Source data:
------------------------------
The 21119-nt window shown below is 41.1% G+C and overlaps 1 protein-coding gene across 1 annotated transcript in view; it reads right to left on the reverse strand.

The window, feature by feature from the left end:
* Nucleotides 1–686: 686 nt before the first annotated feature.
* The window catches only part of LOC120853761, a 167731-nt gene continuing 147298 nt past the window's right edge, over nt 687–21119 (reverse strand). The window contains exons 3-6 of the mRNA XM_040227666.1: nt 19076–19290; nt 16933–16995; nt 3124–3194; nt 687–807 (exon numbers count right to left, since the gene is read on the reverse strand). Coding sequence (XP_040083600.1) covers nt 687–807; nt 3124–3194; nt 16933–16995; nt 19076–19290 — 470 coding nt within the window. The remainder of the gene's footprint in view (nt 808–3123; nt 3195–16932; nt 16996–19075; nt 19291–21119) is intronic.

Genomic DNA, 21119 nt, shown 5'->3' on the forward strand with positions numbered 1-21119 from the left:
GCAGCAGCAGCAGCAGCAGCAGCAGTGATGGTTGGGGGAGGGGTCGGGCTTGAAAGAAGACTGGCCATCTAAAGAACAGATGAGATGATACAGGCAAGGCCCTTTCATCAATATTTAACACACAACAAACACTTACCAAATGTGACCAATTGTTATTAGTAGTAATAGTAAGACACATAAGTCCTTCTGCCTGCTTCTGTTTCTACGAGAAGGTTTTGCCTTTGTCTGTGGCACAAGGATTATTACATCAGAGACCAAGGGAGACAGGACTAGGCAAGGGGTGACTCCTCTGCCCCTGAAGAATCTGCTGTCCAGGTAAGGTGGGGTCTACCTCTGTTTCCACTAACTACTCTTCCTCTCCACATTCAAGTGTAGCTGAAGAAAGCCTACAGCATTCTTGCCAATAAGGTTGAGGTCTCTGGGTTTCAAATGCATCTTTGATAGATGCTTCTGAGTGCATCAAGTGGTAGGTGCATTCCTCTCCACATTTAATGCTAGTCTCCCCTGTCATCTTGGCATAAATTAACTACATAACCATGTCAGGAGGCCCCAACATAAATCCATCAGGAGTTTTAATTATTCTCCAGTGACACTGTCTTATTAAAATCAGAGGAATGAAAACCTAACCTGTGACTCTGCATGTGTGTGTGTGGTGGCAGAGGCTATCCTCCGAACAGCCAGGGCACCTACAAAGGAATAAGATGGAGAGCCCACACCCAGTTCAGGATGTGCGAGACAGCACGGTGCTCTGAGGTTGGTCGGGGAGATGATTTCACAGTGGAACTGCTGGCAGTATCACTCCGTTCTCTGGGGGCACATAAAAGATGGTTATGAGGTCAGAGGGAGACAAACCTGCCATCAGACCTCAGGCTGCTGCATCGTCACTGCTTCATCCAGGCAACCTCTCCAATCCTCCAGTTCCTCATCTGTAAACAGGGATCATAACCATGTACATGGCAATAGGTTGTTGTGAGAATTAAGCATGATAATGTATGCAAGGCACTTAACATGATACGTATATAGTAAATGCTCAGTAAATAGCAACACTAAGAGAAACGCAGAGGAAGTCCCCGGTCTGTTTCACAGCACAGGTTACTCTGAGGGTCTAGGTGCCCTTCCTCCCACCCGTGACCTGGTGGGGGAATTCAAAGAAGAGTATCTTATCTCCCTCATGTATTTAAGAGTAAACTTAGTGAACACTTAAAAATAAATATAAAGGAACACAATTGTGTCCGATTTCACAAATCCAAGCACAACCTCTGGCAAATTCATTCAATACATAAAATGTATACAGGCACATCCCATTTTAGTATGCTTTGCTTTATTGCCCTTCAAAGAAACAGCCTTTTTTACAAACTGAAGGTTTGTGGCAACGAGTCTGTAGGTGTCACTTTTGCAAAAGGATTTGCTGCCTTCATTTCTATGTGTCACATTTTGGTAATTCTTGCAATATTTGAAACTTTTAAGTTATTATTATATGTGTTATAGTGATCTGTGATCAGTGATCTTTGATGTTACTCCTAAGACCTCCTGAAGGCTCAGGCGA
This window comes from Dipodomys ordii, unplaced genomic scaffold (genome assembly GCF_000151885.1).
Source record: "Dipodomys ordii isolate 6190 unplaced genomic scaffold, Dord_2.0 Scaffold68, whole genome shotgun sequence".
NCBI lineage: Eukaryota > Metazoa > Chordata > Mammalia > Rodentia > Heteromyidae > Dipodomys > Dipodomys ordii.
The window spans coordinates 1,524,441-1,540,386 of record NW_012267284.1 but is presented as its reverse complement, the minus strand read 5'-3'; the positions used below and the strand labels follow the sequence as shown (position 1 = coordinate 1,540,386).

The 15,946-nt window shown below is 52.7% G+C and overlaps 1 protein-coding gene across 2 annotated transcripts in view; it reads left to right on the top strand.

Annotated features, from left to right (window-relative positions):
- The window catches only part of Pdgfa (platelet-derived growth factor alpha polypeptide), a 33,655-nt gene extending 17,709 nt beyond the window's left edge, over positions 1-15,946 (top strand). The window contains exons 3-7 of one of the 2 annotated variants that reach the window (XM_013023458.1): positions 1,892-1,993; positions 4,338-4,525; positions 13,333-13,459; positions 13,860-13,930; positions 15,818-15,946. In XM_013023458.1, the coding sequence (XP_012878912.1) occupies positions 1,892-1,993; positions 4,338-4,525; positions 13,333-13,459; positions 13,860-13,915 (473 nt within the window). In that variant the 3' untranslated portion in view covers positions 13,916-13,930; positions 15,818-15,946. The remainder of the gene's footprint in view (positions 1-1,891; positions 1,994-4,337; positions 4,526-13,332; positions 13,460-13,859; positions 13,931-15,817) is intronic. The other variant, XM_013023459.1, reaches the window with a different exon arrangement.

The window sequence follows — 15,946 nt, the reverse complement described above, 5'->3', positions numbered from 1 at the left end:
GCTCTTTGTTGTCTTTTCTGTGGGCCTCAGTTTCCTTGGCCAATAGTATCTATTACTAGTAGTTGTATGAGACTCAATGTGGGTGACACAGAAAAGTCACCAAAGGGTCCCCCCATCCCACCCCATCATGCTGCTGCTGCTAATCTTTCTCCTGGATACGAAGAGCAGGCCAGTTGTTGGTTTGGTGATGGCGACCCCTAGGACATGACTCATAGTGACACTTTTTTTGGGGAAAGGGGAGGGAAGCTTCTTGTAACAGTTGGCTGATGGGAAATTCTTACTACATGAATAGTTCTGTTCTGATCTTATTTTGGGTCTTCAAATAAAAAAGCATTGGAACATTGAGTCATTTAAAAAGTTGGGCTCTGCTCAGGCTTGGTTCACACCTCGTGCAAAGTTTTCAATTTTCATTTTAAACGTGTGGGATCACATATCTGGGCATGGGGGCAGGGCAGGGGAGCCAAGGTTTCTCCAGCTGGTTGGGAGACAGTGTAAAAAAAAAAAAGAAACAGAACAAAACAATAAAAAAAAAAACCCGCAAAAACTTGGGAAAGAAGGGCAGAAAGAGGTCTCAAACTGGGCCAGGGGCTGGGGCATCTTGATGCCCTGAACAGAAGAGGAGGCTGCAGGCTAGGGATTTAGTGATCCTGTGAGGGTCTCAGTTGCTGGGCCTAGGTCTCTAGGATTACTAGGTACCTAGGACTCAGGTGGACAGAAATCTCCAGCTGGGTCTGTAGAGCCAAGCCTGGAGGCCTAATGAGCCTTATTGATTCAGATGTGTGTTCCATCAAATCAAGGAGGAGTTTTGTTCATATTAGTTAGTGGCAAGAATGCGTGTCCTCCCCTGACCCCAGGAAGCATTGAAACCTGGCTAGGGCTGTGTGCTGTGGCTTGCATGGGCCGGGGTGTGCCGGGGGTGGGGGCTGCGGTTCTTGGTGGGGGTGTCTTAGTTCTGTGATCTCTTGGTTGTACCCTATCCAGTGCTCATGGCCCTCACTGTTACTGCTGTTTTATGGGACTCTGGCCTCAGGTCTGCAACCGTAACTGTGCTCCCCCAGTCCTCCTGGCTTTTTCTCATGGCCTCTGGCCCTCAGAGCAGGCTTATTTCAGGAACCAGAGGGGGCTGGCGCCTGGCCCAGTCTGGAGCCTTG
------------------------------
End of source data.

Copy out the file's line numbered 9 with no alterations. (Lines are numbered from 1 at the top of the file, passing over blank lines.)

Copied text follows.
NCBI lineage: Eukaryota > Metazoa > Chordata > Mammalia > Rodentia > Heteromyidae > Dipodomys > Dipodomys ordii.